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United States Power Squadrons
USPS logo Organized in 1914, the United States Power Squadrons (USPS) is a non-profit, educational organization dedicated to making boating safer and more enjoyable by teaching classes in seamanship, navigation and related subjects. Members are boating families who contribute to their communities by promoting safe boating through education. USPS has some 60,000 members organized into 450 squadrons across the country and in some US territories. USPS is America's largest non-profit boating organization and has been honored by three US presidents for its civic contributions.

NOAA and the United States Power Squadrons (USPS) have worked together for over 40-years in a program called Cooperative Charting. Under the Cooperative Charting Program, USPS members submit reports to NOAA on the condition of nautical charts, geodetic control points, and the adequacy of tide and current predictions. NOAA uses this information to update its suite of 1000 nautical charts and the U.S. Coast Pilot.

In 1963, NOAA’s predecessor, the Coast and Geodetic Survey (C&GS), recognized that maintenance of the suite of nautical charts that cover the U.S. was a challenging task with the sparse resources at hand. Many charts would go uninspected by C&GS surveyors for decades. The idea behind the establishment of the Cooperative Charting Program was for local Power Squadron members to scrutinize their local charts for accuracy and report discrepancies to the government.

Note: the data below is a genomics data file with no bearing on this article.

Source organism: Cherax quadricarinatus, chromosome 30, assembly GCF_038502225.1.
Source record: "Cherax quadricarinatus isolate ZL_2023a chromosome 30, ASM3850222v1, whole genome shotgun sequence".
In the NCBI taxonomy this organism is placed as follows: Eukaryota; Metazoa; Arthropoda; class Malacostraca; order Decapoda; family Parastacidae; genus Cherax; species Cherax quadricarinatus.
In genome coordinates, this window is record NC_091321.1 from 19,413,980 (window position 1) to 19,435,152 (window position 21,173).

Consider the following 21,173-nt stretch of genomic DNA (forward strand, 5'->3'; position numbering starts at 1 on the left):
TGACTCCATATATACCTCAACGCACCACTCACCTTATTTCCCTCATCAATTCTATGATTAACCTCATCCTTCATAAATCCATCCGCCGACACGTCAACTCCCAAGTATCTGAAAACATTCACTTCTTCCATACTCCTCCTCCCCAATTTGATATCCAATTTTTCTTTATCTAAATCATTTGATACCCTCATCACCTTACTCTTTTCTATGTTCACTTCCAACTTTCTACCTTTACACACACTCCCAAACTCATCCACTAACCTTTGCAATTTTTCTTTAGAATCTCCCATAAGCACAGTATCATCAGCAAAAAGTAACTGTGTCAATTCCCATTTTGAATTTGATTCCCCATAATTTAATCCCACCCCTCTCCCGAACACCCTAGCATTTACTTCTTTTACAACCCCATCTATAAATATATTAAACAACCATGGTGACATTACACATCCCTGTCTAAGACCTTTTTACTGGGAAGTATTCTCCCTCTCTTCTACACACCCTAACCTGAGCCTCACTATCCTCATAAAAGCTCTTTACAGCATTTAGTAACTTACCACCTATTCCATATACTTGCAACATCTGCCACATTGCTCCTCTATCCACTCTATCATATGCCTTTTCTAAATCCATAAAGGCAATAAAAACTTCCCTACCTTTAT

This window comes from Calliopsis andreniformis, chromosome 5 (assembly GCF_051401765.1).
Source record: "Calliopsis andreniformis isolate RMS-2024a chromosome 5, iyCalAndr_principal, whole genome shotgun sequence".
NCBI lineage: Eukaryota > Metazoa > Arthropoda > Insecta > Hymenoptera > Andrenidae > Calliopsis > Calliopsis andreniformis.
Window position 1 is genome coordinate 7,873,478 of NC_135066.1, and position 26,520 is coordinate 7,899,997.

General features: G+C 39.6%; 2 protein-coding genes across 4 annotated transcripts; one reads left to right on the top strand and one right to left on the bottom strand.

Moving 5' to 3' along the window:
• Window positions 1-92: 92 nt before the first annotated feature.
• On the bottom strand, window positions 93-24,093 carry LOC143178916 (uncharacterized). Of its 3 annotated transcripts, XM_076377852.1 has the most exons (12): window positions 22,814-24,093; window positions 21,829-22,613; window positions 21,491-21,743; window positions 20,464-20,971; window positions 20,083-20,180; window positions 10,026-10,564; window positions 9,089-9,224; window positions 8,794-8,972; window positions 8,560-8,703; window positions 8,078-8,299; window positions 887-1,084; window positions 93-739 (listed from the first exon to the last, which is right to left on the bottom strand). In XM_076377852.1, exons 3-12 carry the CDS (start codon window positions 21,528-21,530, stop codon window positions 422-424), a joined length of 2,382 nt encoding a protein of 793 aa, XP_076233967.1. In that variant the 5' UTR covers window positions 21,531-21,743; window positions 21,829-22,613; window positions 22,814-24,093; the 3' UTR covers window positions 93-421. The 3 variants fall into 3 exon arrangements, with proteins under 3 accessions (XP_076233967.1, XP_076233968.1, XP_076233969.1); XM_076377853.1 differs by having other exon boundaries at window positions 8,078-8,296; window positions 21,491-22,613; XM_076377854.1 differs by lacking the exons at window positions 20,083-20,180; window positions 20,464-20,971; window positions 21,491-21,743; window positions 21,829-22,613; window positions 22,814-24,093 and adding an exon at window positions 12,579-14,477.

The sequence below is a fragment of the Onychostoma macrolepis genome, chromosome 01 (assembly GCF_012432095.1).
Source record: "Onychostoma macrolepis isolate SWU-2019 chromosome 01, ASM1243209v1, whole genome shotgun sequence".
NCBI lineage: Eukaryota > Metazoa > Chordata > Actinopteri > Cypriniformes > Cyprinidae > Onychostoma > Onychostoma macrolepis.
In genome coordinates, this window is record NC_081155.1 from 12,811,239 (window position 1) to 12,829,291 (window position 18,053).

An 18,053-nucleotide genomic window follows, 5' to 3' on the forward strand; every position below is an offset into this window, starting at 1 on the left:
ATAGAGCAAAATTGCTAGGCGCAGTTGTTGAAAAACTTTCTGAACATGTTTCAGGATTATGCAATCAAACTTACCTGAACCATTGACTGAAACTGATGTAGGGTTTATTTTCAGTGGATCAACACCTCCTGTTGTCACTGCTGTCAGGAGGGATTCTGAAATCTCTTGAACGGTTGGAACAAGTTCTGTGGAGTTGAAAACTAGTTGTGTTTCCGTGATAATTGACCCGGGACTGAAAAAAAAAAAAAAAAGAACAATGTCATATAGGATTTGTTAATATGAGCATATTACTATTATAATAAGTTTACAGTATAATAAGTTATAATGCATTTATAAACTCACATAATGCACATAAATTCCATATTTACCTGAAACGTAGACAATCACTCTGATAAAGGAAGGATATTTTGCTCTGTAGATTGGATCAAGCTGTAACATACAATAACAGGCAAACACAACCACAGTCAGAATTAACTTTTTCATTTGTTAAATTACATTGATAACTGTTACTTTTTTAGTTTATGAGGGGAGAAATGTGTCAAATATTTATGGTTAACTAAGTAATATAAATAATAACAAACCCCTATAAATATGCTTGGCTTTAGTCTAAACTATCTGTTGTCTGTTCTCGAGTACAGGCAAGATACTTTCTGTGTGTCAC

One of the cornerstones of the Cooperative Charting Program is the “Adopt a Chart” program. Under this activity, local squadrons take ownership of selected NOAA nautical charts in their area. Each year, USPS members inspect their adopted chart for discrepancies and file reports with NOAA’s Office of Coast Survey. After a specified number of reports have been submitted, a written acknowledgement of a particular squadrons work is published on new editions of charts. Power Squadrons throughout the country have adopted over 125 NOS nautical charts.

Over the last decade, Power Squadron members have become very sophisticated in the type and quality of data they provide to NOAA. Most nautical charting reports are positioned using Differential or Wide Area Augmentation System (WAAS) receivers. Many members collect depths with echo sounders, merge these depths with GPS positions on a computer, and forward the data digitally to NOAA.

NOAA and USPS have recently entered a new era in Cooperative Charting. NOAA computer programmers have worked closely with members of the Power Squadrons to develop a web based data entry system called CCWEB (Coop Charting Web). USPS now have the ability to report all Cooperative Charting activities through this system. CCWEB has drastically increased the ease in which reports can be submitted to NOAA. In addition, the data arrives in a standard format, making it more readily usable by Coast Survey cartographers.

Link to CCWEB

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